Bcl-2 and bax expression in advanced non-small cell lung cancer: Lack of correlation with chemotherapy response or survival in patients treated with docetaxel plus vinorelbine Academic Article Article uri icon

Overview

MeSH Major

  • Carcinoma, Squamous Cell
  • Combined Modality Therapy
  • Head and Neck Neoplasms
  • Maximum Tolerated Dose

abstract

  • Surgical series of non-small cell lung cancer (NSCLC) pathologic samples have shown that the expression of the proteins bcl-2 and bax, which regulate cell death, may have prognostic implications. Laboratory data also suggests that these proteins may impact chemotherapy response. In order to determine the rate of bcl-2 and bax expression in advanced NSCLC and assess the impact on chemotherapy response and patient survival, we performed immunohistochemistry on biopsy samples from patients enrolled in a phase I/II trial of vinorelbine plus docetaxel. We chose to study the pathology of patients in this specific trial because both docetaxel and vinorelbine phosphorylate bcl-2 and we hypothesized that this mechanism may affect clinical outcome. The goal of this study was to determine the feasibility of this analysis, and to observe any differences in response rate or survival based on bcl-2 or bax staining results. Unstained slides from paraffin blocks were obtained for 31 patients (55%) on the phase I/II trial. The patient characteristics for this subgroup did not differ significantly from the entire cohort of patients on the trials. Bcl-2 staining was positive in 5/31 samples (16%, 95% CI 3-29%) and bax was positive in 19/28 samples (68%, 95% CI 51-85%). Bcl-2 and bax staining did not correlate with response (p = 0.65 and 1.00 respectively, Fisher's exact test), or survival (by Kaplan-Meier curves). In conclusion, bcl-2 and bax expression was similar in this population with advanced NSCLC to previously reported results for early stage disease, but did not predict response to vinorelbine plus docetaxel in this series.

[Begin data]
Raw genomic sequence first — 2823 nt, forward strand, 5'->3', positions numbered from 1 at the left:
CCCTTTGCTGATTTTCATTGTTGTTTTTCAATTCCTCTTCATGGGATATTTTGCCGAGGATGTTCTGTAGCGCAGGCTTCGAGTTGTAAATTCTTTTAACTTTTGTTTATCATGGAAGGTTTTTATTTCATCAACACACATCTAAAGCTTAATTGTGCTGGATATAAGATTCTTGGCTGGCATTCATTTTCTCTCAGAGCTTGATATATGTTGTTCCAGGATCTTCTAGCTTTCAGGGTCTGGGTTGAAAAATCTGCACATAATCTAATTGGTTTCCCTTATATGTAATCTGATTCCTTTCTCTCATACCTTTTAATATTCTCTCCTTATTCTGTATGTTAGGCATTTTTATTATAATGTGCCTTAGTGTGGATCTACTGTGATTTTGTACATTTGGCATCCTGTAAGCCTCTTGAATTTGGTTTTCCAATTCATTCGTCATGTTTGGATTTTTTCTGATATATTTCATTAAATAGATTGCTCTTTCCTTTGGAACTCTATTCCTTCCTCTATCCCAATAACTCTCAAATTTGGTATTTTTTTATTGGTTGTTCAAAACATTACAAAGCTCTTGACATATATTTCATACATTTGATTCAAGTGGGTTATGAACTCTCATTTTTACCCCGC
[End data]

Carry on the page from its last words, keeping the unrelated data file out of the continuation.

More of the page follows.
publication date

  • February 2003

Research

keywords

  • Academic Article

Identity

Digital Object Identifier (DOI)

  • 10.1016/S0169-5002(02)00443-9

PubMed ID

  • 12581565

Additional Document Info

start page

  • 139

end page

  • 43

volume

  • 39

number

  • 2